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Honor questions pre-trial procedures

Continuing review of the Honor Committee's bylaws has prompted Committee members to question how an honor case should be handled in between the Investigative Panel and the trial stages.

Recent discussion has centered on the possibility that a biased Executive Committee could abuse their power by unjustly dismissing a case.

"Some cases may be fundamentally unfair to the accused student, and there is the need for a mechanism to dismiss them," Graduate Arts and Sciences Rep. Alistair Findeis said.

But "the current bylaw is flawed, for three reasons: It lends itself to abuse by biased counsel, it possesses the potential to involve an unlimited number of Committee members in an early stage of the process, and it concentrates too much power in the hands of the Executive Committee," Findeis said.

When a student is suspected of an honor offense, evidence is gathered and presented before an Investigative Panel. Known as the I-Panel, it is composed of three rotating members of the Committee. If two-thirds of the I-panel determines it is more likely than not that the student committed an honor offense, he then is formally accused and a trial is held.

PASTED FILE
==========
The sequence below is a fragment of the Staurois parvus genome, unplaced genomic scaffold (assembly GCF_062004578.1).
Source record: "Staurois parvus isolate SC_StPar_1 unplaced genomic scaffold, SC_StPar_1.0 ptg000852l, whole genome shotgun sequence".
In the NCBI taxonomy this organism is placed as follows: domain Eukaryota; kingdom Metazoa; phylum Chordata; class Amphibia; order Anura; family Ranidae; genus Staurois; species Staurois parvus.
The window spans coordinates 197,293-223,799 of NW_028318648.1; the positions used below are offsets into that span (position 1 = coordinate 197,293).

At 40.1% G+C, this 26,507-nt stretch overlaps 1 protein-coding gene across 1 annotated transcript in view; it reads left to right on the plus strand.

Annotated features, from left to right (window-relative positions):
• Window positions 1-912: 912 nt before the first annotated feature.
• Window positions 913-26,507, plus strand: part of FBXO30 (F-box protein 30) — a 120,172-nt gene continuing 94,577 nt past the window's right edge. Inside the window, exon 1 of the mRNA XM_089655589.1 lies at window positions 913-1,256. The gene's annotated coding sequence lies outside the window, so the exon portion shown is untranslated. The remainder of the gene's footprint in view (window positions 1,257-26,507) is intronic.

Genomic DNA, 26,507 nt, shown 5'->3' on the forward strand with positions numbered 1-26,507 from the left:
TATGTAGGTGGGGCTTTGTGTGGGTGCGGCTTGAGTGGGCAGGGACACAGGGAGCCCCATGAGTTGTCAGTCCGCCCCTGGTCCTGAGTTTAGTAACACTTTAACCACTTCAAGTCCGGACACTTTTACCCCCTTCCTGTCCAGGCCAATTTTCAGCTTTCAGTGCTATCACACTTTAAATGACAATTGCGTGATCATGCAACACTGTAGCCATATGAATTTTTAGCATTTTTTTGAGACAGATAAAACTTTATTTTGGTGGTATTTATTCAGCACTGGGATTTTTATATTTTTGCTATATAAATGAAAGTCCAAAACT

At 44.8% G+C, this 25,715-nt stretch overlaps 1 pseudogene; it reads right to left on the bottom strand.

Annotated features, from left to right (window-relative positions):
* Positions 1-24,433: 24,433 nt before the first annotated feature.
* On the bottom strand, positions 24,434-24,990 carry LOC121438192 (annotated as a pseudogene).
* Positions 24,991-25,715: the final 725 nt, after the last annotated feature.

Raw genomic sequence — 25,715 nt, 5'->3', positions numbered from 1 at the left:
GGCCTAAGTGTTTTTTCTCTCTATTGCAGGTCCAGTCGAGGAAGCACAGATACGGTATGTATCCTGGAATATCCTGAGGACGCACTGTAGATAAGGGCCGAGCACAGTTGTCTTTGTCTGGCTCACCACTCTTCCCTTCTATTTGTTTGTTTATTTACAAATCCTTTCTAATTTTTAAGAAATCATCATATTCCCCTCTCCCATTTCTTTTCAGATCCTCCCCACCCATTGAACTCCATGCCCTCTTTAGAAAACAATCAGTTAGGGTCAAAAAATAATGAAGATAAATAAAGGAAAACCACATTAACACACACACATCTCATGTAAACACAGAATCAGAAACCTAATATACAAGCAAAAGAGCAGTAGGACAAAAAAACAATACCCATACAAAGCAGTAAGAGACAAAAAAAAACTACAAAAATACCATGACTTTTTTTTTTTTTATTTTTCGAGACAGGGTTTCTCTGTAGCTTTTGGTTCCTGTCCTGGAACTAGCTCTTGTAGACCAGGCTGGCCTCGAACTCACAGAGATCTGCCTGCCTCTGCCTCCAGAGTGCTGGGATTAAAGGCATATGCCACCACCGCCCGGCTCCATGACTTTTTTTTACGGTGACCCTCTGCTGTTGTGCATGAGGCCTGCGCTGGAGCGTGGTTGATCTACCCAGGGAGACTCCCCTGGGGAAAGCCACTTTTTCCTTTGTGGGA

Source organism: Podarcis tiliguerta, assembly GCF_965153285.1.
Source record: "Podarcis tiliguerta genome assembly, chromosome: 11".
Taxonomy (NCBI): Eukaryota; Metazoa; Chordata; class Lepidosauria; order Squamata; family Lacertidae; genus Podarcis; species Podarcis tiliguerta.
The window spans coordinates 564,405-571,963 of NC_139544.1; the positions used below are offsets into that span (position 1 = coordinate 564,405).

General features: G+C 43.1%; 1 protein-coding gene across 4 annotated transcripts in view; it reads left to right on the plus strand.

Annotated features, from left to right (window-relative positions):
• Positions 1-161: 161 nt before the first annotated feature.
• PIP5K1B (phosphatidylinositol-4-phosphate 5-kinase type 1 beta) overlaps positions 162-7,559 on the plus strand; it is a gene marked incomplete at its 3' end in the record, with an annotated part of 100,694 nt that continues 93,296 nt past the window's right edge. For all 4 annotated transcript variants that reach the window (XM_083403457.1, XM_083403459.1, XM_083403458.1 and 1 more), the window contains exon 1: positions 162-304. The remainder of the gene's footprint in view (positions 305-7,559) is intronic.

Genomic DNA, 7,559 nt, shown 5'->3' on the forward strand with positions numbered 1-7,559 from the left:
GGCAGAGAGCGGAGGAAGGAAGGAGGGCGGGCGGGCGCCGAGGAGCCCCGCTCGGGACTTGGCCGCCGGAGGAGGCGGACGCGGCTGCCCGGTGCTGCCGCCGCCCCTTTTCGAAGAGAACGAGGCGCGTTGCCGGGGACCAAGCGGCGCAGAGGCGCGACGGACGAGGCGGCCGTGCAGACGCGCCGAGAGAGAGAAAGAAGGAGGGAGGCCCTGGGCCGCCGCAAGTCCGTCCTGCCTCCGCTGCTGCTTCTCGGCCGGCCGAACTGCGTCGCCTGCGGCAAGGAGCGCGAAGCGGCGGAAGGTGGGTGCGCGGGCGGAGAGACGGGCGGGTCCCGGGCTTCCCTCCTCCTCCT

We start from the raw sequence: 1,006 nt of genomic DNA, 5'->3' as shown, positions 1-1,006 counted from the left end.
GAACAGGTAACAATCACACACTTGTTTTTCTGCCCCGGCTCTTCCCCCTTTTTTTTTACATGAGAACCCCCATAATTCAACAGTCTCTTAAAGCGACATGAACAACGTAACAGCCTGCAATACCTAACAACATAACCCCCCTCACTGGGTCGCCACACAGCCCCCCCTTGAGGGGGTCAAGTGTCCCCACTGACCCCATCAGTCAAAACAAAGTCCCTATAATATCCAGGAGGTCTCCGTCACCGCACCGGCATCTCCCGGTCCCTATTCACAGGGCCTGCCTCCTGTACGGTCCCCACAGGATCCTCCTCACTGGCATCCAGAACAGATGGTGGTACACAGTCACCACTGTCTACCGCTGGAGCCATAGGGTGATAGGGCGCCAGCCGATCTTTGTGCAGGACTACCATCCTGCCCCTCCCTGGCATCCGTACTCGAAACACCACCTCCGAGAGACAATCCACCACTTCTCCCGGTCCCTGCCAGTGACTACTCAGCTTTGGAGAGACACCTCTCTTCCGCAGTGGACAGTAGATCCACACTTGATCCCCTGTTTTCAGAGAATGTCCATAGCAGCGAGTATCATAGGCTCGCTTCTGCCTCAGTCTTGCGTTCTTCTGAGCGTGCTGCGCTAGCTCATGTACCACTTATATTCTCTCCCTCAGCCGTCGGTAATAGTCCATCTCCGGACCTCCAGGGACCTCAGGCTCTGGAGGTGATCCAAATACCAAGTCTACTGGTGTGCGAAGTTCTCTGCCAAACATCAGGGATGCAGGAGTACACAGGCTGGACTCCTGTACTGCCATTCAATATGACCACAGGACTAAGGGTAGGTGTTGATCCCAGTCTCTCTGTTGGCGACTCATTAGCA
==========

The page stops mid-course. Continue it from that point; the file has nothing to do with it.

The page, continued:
But Dec. 6, the Committee passed a resolution that allows an accused student to request a pre-trial grievance panel to drop the case before it goes to trial if the fundamental fairness or timeliness has been violated.

In a case last May, an accused student requested a pre-trial grievance panel because portions of the tape of his I-Panel hearing were inaudible. Three members of the Executive Committee called for a grievance panel, appointed themselves as the grievance panel and then dropped the case.

The incident caused one Committee representative and two support officers to request Committee Chairman Hunter Ferguson's resignation.

Now some concerned Committee members want to eliminate the pre-trial grievance panel to avoid possible abuse.

At Honor's weekly meeting Sunday, Findeis proposed a bylaw change that would eliminate the panel, prohibiting cases from being dropped between the I-Panel and trial stages.

Committee Rep. Mark Melson said he would be in favor of such a change.

"My opinion on the pretrial grievance panel is that essentially it is an unnecessary step in the process," Melson said. "The possibility exists that the charge could be dismissed because of some technicality before the student goes to trial. The University has a right to try that student."

But Vice Chairman for Trials Carter Williams said he did not want to eliminate the grievance.

"If properly used it can serve a good purpose," Williams said. "It is better to have a pre-trial grievance than a post-trial grievance."

Ferguson said the Committee will examine the options at its meeting Sunday.